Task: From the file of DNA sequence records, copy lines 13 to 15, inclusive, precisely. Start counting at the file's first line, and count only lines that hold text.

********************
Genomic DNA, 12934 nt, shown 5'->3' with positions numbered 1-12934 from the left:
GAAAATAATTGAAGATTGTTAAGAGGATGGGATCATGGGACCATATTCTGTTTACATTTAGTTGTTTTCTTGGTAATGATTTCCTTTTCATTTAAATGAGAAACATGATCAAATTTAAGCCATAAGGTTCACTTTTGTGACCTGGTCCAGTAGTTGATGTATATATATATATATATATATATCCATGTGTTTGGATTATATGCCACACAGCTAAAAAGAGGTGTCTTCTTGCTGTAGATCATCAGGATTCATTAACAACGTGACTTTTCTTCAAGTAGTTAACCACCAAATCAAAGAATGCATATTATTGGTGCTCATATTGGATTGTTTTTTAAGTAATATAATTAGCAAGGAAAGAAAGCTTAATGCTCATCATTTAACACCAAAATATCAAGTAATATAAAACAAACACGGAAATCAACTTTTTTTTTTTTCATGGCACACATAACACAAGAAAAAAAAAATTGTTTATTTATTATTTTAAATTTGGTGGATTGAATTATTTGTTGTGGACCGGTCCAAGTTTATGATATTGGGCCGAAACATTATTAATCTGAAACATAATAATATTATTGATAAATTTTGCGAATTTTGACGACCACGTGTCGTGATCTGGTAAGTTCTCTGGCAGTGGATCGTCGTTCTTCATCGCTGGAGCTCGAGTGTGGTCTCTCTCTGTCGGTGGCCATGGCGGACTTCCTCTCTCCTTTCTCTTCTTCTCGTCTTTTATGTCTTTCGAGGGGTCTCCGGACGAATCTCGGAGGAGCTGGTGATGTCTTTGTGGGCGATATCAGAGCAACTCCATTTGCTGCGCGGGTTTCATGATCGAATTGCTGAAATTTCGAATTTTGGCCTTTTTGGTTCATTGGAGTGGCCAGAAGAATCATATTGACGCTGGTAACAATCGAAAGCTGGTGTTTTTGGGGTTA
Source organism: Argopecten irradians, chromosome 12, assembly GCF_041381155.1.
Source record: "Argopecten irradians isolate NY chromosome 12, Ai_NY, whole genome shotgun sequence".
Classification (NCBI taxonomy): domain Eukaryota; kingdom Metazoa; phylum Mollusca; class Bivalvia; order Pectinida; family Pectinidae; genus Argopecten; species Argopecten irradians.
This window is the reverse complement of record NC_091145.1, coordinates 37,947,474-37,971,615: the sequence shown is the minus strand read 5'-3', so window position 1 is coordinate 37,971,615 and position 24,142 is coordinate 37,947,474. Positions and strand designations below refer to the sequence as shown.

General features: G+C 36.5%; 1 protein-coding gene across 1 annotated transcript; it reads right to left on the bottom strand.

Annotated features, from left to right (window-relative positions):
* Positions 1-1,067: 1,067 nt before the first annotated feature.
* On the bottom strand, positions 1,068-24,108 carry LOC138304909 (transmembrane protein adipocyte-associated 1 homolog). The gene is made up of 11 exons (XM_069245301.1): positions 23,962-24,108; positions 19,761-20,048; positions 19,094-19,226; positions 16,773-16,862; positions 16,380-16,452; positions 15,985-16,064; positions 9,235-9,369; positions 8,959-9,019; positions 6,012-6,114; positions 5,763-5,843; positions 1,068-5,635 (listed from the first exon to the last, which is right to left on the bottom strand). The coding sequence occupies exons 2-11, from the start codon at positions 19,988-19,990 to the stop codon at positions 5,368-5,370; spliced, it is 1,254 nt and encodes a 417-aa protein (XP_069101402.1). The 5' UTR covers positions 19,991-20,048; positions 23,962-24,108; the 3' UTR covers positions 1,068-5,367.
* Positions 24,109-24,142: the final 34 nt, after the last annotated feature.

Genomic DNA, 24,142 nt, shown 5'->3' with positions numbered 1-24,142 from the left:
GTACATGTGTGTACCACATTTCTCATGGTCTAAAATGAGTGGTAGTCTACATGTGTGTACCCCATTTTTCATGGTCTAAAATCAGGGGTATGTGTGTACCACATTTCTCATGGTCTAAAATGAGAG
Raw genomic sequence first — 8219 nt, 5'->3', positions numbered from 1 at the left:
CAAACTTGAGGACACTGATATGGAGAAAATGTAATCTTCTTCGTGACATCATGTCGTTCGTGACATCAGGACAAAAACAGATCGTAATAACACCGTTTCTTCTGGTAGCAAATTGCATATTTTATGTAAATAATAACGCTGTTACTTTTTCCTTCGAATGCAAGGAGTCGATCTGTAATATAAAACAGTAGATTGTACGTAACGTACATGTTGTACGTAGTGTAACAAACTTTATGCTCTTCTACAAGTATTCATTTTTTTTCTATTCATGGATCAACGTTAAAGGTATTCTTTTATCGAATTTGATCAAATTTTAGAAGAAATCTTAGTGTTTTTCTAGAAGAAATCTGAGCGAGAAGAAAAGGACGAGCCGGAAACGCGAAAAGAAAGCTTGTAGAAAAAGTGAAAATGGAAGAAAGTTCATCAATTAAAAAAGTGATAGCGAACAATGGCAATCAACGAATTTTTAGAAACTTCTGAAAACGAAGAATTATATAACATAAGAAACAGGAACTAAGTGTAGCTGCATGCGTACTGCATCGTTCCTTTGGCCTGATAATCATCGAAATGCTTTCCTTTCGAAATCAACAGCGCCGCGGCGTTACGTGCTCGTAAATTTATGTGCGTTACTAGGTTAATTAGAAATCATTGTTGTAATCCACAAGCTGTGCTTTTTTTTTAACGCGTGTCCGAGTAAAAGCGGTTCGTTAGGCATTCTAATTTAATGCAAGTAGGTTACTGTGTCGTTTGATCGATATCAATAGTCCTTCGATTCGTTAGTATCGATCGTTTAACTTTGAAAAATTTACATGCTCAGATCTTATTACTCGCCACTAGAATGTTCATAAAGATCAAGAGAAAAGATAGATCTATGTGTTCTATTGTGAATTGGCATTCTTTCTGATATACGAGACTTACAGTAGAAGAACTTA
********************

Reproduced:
GTACATGTGTGTACCACATTTCTCATGGTCTAAAATGAGTGGTAGTCTACATGTGTGTACCCCATTTTTCATGGTCTAAAATCAGGGGTATGTGTGTACCACATTTCTCATGGTCTAAAATGAGAG
Raw genomic sequence first — 8219 nt, 5'->3', positions numbered from 1 at the left:
CAAACTTGAGGACACTGATATGGAGAAAATGTAATCTTCTTCGTGACATCATGTCGTTCGTGACATCAGGACAAAAACAGATCGTAATAACACCGTTTCTTCTGGTAGCAAATTGCATATTTTATGTAAATAATAACGCTGTTACTTTTTCCTTCGAATGCAAGGAGTCGATCTGTAATATAAAACAGTAGATTGTACGTAACGTACATGTTGTACGTAGTGTAACAAACTTTATGCTCTTCTACAAGTATTCATTTTTTTTCTATTCATGGATCAACGTTAAAGGTATTCTTTTATCGAATTTGATCAAATTTTAGAAGAAATCTTAGTGTTTTTCTAGAAGAAATCTGAGCGAGAAGAAAAGGACGAGCCGGAAACGCGAAAAGAAAGCTTGTAGAAAAAGTGAAAATGGAAGAAAGTTCATCAATTAAAAAAGTGATAGCGAACAATGGCAATCAACGAATTTTTAGAAACTTCTGAAAACGAAGAATTATATAACATAAGAAACAGGAACTAAGTGTAGCTGCATGCGTACTGCATCGTTCCTTTGGCCTGATAATCATCGAAATGCTTTCCTTTCGAAATCAACAGCGCCGCGGCGTTACGTGCTCGTAAATTTATGTGCGTTACTAGGTTAATTAGAAATCATTGTTGTAATCCACAAGCTGTGCTTTTTTTTTAACGCGTGTCCGAGTAAAAGCGGTTCGTTAGGCATTCTAATTTAATGCAAGTAGGTTACTGTGTCGTTTGATCGATATCAATAGTCCTTCGATTCGTTAGTATCGATCGTTTAACTTTGAAAAATTTACATGCTCAGATCTTATTACTCGCCACTAGAATGTTCATAAAGATCAAGAGAAAAGATAGATCTATGTGTTCTATTGTGAATTGGCATTCTTTCTGATATACGAGACTTACAGTAGAAGAACTTA